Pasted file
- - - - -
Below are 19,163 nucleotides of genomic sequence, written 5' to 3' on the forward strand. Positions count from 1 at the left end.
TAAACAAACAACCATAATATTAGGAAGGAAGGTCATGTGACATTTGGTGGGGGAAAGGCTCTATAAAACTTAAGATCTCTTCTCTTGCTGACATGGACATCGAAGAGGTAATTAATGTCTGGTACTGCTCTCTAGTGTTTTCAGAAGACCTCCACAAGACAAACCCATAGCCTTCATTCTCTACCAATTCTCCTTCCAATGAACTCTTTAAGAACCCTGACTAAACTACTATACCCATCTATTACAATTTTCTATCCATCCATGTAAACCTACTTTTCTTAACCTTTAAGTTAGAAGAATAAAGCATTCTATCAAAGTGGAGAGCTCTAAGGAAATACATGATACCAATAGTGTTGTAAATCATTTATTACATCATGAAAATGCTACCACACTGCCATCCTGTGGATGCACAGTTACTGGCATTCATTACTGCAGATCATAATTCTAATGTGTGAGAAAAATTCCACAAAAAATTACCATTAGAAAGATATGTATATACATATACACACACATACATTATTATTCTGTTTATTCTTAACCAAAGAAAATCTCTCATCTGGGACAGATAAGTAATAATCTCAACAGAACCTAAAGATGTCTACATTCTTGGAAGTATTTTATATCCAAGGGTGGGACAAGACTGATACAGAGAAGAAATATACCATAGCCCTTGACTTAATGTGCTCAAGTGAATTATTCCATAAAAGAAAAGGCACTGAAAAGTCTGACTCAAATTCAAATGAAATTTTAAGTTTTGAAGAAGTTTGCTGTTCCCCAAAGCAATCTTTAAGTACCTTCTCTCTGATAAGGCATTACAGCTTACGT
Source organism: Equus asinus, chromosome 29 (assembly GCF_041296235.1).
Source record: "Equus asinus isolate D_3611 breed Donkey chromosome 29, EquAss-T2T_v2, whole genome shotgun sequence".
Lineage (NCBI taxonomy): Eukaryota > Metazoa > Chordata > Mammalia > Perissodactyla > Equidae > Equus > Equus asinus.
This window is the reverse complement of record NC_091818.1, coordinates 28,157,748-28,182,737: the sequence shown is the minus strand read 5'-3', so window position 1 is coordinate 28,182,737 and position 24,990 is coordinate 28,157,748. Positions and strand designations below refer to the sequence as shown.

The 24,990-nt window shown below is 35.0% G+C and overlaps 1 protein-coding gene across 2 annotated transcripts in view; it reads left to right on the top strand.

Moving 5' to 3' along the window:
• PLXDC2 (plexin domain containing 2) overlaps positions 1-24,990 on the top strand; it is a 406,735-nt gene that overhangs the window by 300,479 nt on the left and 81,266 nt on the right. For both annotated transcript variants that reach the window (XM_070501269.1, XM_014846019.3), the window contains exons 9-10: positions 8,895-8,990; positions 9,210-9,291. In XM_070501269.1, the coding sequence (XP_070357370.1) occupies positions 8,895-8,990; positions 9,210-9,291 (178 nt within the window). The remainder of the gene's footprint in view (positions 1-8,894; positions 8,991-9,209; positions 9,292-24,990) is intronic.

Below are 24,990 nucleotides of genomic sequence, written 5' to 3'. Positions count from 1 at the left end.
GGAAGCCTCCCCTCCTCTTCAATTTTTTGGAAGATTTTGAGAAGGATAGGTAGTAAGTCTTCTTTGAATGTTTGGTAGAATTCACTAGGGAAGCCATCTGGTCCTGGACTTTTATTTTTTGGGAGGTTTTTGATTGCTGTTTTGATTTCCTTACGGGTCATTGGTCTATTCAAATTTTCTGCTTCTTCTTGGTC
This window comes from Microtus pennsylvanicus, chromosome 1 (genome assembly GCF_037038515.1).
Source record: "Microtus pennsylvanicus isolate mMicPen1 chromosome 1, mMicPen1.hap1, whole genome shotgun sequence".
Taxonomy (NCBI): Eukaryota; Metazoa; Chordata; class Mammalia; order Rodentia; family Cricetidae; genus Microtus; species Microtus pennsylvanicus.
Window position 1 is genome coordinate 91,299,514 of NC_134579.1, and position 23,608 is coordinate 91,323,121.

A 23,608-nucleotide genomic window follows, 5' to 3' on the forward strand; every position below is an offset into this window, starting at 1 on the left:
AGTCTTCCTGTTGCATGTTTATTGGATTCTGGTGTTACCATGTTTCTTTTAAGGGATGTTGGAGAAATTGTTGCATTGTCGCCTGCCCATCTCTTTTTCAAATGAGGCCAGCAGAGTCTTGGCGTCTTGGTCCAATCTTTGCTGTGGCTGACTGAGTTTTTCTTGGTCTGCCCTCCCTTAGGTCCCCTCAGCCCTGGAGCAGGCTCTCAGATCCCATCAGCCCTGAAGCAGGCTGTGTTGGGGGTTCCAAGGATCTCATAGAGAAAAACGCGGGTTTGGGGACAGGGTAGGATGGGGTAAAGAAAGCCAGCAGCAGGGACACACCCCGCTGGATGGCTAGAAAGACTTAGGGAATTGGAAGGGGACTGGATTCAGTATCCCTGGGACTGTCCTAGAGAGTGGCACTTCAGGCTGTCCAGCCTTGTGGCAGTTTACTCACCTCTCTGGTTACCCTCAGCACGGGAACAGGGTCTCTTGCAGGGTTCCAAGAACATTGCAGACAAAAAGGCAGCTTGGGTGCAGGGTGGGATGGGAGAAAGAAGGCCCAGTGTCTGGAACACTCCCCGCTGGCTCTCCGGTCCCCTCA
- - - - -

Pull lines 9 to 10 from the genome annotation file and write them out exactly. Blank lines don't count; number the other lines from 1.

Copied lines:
• PLXDC2 (plexin domain containing 2) overlaps positions 1-24,990 on the top strand; it is a 406,735-nt gene that overhangs the window by 300,479 nt on the left and 81,266 nt on the right. For both annotated transcript variants that reach the window (XM_070501269.1, XM_014846019.3), the window contains exons 9-10: positions 8,895-8,990; positions 9,210-9,291. In XM_070501269.1, the coding sequence (XP_070357370.1) occupies positions 8,895-8,990; positions 9,210-9,291 (178 nt within the window). The remainder of the gene's footprint in view (positions 1-8,894; positions 8,991-9,209; positions 9,292-24,990) is intronic.

Below are 24,990 nucleotides of genomic sequence, written 5' to 3'. Positions count from 1 at the left end.